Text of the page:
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This #myNCTstory comes from Laura Jarman, who I got to know a few years ago when we both joined the course to become assessors of NCT practitioners. Take it away, Laura!

Well, actually this is probably two stories although both start in the same place.  As with many others, NCT classes were recommended to me, in my case by my Mum. I had to travel to the next Branch but being in a city this was only about a 15 minute drive.  We set off in trepidation and excitement on the first evening (me excited, my husband unsure!), were welcomed into the teacher’s home and sat down with 5 other couples. 17 years on I don’t remember specifics from the course, except perhaps to keep walking in labour (which my husband enthusiastically encouraged until the midwife suggested that I was allowed to sit occasionally!), but it left me with 3 things:

  • amazing friends
  • the knowledge that it was my labour, my body, my baby
  • a passion that has developed into a career.

So this is the point where the two stories diverge. In my head it is very separate, incredibly distinct. First my NCT friends, still termed that after all this time.  My children love days during the holidays where my diary just says ‘NCT’. Four families have stayed in touch; we now have 13 children between us (with our seconds closer in age than our firsts!) ranging from 7 to nearly 17. Family days out are less but the other ladies are still my stability.  We try to meet every week for coffee and chat – it is the balm my soul needs, dealing with a job yet still being a ‘stay-at-home’ Mum for my 3 children (aged 16, 14 and nearly 11). We are still sharing the same experiences; still provide a listening ear to each other (and usually a hug) and ideas to help any situation.  My husband says they are ‘my sanity’.

My other story is about me.  It is my story, supported by an amazing organisation that provided an extra dimension to time at home with children and resulted in, hopefully, a practitioner who can help others with their transition to parenthood, with its joys and challenges. My eldest was only 6 months old when I started training as a breastfeeding counsellor.  Those Saturday mornings provided me with an intellectual outlet and helped develop my husband into an amazing hands-on father. As I progressed, the course provided motivation to study, organise my time to write essays and have real ‘me’ time.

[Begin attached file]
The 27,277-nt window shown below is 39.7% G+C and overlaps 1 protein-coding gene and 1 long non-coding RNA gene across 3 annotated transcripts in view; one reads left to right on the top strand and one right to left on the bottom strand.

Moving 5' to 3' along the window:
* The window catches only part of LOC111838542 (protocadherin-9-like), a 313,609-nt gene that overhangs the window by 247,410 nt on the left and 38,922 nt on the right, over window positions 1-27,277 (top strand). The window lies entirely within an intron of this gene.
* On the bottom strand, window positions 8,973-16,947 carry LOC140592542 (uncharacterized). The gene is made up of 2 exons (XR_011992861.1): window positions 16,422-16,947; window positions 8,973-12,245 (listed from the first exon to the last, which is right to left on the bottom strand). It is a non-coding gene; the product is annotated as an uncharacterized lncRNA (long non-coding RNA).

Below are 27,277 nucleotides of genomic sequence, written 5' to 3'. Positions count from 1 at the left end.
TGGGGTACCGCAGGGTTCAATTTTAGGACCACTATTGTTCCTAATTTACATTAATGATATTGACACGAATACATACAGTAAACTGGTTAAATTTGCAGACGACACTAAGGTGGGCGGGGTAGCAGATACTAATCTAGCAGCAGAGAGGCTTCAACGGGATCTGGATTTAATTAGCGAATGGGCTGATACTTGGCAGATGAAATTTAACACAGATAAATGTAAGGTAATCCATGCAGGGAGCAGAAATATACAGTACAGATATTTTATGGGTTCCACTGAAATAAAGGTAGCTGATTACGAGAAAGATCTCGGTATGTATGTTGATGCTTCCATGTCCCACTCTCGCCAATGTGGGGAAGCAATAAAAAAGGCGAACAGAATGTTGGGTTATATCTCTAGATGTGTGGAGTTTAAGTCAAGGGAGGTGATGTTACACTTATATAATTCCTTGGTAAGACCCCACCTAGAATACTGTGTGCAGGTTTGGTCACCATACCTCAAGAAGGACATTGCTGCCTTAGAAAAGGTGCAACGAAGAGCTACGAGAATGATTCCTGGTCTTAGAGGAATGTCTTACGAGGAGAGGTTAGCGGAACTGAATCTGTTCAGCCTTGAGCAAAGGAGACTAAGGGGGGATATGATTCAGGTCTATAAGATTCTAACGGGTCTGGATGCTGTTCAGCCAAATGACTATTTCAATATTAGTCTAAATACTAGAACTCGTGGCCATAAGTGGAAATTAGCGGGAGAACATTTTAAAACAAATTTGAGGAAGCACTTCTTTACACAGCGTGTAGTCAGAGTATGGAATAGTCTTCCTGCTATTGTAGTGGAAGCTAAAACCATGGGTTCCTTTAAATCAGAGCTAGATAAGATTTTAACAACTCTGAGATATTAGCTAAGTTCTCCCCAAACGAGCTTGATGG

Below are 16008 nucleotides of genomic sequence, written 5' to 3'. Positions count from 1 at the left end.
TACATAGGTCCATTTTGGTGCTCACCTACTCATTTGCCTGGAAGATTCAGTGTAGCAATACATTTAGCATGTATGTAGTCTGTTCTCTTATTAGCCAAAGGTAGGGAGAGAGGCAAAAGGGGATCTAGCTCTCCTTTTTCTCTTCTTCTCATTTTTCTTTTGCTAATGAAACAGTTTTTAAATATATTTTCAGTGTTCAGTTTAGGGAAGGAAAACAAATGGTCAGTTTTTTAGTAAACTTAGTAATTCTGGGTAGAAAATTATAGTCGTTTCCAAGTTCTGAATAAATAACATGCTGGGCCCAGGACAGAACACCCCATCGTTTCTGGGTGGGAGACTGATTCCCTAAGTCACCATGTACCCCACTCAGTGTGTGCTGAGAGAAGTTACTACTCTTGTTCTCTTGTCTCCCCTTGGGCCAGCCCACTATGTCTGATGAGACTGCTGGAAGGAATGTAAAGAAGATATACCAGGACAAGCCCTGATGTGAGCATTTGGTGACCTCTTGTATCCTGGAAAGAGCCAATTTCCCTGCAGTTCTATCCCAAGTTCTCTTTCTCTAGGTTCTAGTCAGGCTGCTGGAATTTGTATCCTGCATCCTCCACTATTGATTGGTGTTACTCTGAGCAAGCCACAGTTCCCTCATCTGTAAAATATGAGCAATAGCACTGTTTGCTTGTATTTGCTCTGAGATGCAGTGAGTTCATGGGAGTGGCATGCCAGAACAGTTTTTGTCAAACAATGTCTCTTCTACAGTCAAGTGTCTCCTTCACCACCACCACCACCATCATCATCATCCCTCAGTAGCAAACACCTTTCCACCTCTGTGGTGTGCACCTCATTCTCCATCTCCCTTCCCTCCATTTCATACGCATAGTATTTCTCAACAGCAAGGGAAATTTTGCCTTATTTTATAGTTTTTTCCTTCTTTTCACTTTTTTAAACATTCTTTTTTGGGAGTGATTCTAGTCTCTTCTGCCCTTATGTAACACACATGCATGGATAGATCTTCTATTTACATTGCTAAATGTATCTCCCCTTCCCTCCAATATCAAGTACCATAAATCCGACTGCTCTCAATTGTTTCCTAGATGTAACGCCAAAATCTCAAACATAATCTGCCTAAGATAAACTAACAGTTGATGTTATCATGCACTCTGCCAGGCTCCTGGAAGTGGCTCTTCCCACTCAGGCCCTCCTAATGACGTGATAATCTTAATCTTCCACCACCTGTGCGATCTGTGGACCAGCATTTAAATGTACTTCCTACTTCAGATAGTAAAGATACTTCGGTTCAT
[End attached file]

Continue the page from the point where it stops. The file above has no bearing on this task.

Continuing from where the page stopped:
After three years I qualified and started supporting parents on their breastfeeding journey, and then after 1 month off, I moved onto my antenatal teacher training (Strop says: this is not the norm for NCT practitioners! It’s a bit more common now to have a dual qualification, but Laura’s dedication was definitely above and beyond the normal at the time). This maintained my academic outlet, provided the continued support of a tutorial group and gave me contact with a second, amazing tutor.

This inspired me – I wanted to be an Antenatal Teacher as well as a Breastfeeding Counsellor, but this was so much more.  I wanted to work towards being an NCT College tutor – a satisfying job, relatively flexible around family needs and providing support, encouragement and guided reflection not only to parents but also to students.  And so it is proving, six months into my first tutor role I am loving the contact with the new, enthusiastic  students who will be supporting parents in the future; it is an honour to support probationers and qualified teachers through our regular assessment process, helping them to continually improve their practise and develop their careers.

It will always remain, though, about meeting and supporting the parents-to-be – my focus and why I am still here. I hope that my groups gain the knowledge that they can make their own decisions on birth, feeding and parenting and meet a supportive group that will be their sanity as ‘my’ NCT group is still my balm in a busy world.

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